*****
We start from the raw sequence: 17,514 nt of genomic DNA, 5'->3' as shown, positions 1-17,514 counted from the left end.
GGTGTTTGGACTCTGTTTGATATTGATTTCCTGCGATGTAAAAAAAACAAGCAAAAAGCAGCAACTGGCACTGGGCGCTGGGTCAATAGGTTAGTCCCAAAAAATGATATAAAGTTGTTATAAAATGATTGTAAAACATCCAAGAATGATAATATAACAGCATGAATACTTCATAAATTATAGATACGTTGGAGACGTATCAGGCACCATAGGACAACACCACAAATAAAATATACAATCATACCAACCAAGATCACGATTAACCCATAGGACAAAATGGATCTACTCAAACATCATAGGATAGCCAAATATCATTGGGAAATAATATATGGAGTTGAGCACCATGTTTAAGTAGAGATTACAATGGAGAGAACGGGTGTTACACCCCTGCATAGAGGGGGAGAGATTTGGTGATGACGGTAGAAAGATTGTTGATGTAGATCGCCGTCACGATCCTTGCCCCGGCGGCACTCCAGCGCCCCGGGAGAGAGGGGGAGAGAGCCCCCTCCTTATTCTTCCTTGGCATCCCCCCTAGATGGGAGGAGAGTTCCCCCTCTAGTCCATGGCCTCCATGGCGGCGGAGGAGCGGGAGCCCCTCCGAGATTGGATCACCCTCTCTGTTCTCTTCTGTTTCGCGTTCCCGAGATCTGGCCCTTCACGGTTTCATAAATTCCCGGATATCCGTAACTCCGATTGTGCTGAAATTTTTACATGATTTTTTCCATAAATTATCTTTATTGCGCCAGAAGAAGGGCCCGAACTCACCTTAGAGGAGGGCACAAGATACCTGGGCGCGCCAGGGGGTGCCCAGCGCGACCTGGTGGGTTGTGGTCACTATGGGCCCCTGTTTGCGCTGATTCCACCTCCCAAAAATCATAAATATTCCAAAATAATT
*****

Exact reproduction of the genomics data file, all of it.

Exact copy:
We start from the raw sequence: 17,514 nt of genomic DNA, 5'->3' as shown, positions 1-17,514 counted from the left end.
GGTGTTTGGACTCTGTTTGATATTGATTTCCTGCGATGTAAAAAAAACAAGCAAAAAGCAGCAACTGGCACTGGGCGCTGGGTCAATAGGTTAGTCCCAAAAAATGATATAAAGTTGTTATAAAATGATTGTAAAACATCCAAGAATGATAATATAACAGCATGAATACTTCATAAATTATAGATACGTTGGAGACGTATCAGGCACCATAGGACAACACCACAAATAAAATATACAATCATACCAACCAAGATCACGATTAACCCATAGGACAAAATGGATCTACTCAAACATCATAGGATAGCCAAATATCATTGGGAAATAATATATGGAGTTGAGCACCATGTTTAAGTAGAGATTACAATGGAGAGAACGGGTGTTACACCCCTGCATAGAGGGGGAGAGATTTGGTGATGACGGTAGAAAGATTGTTGATGTAGATCGCCGTCACGATCCTTGCCCCGGCGGCACTCCAGCGCCCCGGGAGAGAGGGGGAGAGAGCCCCCTCCTTATTCTTCCTTGGCATCCCCCCTAGATGGGAGGAGAGTTCCCCCTCTAGTCCATGGCCTCCATGGCGGCGGAGGAGCGGGAGCCCCTCCGAGATTGGATCACCCTCTCTGTTCTCTTCTGTTTCGCGTTCCCGAGATCTGGCCCTTCACGGTTTCATAAATTCCCGGATATCCGTAACTCCGATTGTGCTGAAATTTTTACATGATTTTTTCCATAAATTATCTTTATTGCGCCAGAAGAAGGGCCCGAACTCACCTTAGAGGAGGGCACAAGATACCTGGGCGCGCCAGGGGGTGCCCAGCGCGACCTGGTGGGTTGTGGTCACTATGGGCCCCTGTTTGCGCTGATTCCACCTCCCAAAAATCATAAATATTCCAAAATAATT